In summary, the results suggest that the incidence of poor sleep quality in university students is high, and more attention should be paid to the physical and mental health of this group. Promoting their participation in physical activities and developing effective work-rest programs is encouraged.
This study could pave the way for cohort studies on sleep quality and related factors in the population of university students. We found that physical activity and nap may be important factors in improving sleep quality and preventing sleep disorders in this group. The results should attract public attention towards the promotion of sleep quality through physical activities and encourage more research on the relationship between nap and sleep quality.
Reporting Checklist: The authors have completed the STROBE reporting checklist. Available at http://dx.doi.org/10.21037/apm-21-472
Data Sharing Statement: Available at http://dx.doi.org/10.21037/apm-21-472
Conflicts of Interest: All authors have completed the ICMJE uniform disclosure form (available at http://dx.doi.org/10.21037/apm-21-472). The authors have no conflicts of interest to declare.
Ethical Statement: The authors are accountable for all aspects of the work in ensuring that questions related to the accuracy or integrity of any part of the work are appropriately investigated and resolved. All procedures performed in studies involving human participants were in accordance with the Declaration of Helsinki (as revised in 2013). Informed consent was obtained from all individual participants included in the study. The study was approved by institutional ethics board of Wannan medical college.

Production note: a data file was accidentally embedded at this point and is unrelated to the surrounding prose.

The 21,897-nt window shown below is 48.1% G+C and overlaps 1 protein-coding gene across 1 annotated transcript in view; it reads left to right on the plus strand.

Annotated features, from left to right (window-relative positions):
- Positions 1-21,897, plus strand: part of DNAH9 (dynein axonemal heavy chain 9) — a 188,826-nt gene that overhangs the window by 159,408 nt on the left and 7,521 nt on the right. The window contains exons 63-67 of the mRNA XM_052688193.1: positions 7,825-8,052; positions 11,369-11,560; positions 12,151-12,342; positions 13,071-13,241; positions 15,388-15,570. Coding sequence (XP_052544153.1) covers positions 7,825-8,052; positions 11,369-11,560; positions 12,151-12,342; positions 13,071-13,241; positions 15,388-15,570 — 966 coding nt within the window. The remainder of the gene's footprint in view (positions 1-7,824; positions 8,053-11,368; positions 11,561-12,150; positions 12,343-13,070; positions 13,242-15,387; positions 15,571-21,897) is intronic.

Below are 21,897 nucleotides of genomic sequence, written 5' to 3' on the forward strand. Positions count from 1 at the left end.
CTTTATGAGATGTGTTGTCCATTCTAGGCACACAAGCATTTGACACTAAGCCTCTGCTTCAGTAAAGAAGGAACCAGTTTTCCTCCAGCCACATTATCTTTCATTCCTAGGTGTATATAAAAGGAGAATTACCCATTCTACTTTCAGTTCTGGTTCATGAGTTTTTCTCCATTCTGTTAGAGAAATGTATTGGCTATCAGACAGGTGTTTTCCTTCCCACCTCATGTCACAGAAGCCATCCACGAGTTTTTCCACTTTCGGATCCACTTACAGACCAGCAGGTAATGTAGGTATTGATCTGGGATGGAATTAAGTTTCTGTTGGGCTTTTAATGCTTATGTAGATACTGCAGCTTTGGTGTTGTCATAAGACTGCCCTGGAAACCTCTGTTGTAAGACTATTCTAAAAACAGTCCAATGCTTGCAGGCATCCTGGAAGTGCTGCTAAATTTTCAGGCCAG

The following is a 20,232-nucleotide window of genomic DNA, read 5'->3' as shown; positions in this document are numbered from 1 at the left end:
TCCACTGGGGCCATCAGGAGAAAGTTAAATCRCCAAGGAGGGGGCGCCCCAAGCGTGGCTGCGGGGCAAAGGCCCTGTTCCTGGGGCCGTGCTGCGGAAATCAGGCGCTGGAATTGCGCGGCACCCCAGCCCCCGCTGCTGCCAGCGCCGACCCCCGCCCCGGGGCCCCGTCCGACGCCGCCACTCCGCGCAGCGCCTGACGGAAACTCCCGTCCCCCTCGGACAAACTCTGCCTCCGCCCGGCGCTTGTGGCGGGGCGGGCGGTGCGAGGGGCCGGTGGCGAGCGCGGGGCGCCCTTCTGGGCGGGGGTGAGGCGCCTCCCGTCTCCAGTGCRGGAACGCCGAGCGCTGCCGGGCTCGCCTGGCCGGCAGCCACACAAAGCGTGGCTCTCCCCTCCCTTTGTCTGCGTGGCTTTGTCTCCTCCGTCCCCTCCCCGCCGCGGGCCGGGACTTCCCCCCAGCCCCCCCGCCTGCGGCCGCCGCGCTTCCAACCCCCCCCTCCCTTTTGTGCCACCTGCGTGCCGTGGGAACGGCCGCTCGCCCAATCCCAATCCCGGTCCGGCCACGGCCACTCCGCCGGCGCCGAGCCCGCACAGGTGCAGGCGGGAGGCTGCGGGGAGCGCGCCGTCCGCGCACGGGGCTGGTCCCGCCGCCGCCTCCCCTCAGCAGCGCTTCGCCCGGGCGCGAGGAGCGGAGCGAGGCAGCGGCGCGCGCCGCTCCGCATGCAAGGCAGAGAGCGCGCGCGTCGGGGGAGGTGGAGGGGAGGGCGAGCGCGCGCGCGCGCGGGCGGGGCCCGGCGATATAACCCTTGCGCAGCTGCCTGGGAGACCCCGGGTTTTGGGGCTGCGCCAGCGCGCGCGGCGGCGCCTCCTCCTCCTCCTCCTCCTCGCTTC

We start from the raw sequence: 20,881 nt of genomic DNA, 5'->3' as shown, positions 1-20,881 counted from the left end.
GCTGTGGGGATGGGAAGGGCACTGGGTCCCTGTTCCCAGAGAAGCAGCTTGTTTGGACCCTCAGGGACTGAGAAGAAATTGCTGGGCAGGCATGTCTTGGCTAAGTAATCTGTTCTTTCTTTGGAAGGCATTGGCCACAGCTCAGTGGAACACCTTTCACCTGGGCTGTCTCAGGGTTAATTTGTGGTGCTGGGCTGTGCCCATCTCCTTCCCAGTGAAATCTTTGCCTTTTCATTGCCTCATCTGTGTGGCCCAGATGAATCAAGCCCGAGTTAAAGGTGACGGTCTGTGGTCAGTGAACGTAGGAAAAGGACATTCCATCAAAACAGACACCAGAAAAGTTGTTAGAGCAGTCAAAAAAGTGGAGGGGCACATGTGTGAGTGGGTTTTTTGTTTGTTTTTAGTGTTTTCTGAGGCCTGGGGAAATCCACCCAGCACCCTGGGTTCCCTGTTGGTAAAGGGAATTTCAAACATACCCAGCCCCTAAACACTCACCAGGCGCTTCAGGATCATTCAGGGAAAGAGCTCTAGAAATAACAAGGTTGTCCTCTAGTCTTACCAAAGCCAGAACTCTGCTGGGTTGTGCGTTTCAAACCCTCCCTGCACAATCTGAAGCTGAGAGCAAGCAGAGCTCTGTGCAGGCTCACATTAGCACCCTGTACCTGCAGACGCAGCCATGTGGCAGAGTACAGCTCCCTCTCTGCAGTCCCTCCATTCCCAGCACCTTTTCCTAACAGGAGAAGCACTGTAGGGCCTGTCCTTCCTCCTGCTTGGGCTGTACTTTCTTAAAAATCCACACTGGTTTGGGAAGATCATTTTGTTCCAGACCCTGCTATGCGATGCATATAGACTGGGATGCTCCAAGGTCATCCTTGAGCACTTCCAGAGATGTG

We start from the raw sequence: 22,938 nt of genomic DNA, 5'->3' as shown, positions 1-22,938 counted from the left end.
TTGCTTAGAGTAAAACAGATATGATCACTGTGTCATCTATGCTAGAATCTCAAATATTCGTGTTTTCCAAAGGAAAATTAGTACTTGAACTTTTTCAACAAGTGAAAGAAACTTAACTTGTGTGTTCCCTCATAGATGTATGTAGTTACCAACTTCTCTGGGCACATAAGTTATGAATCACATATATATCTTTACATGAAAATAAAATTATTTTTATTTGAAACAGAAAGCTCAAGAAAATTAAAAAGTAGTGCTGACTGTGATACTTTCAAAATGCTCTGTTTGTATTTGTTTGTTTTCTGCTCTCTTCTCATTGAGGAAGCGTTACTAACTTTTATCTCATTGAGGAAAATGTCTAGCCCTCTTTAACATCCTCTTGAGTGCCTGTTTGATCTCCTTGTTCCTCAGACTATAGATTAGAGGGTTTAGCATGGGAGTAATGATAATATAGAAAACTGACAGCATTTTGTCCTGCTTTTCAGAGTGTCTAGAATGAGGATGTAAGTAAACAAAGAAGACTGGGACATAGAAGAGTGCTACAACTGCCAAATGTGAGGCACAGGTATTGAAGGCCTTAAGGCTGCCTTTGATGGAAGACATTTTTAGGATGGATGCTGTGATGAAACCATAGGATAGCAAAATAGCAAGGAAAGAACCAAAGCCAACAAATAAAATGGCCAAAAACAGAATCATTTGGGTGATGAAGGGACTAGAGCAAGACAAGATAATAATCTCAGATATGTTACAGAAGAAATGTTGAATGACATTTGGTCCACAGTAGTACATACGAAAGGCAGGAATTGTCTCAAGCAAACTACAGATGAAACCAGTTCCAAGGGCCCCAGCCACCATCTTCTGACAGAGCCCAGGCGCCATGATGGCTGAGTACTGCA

Open Access Statement: This is an Open Access article distributed in accordance with the Creative Commons Attribution-NonCommercial-NoDerivs 4.0 International License (CC BY-NC-ND 4.0), which permits the non-commercial replication and distribution of the article with the strict proviso that no changes or edits are made and the original work is properly cited (including links to both the formal publication through the relevant DOI and the license). See: https://creativecommons.org/licenses/by-nc-nd/4.0/.
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(English Language Editor: B. Draper)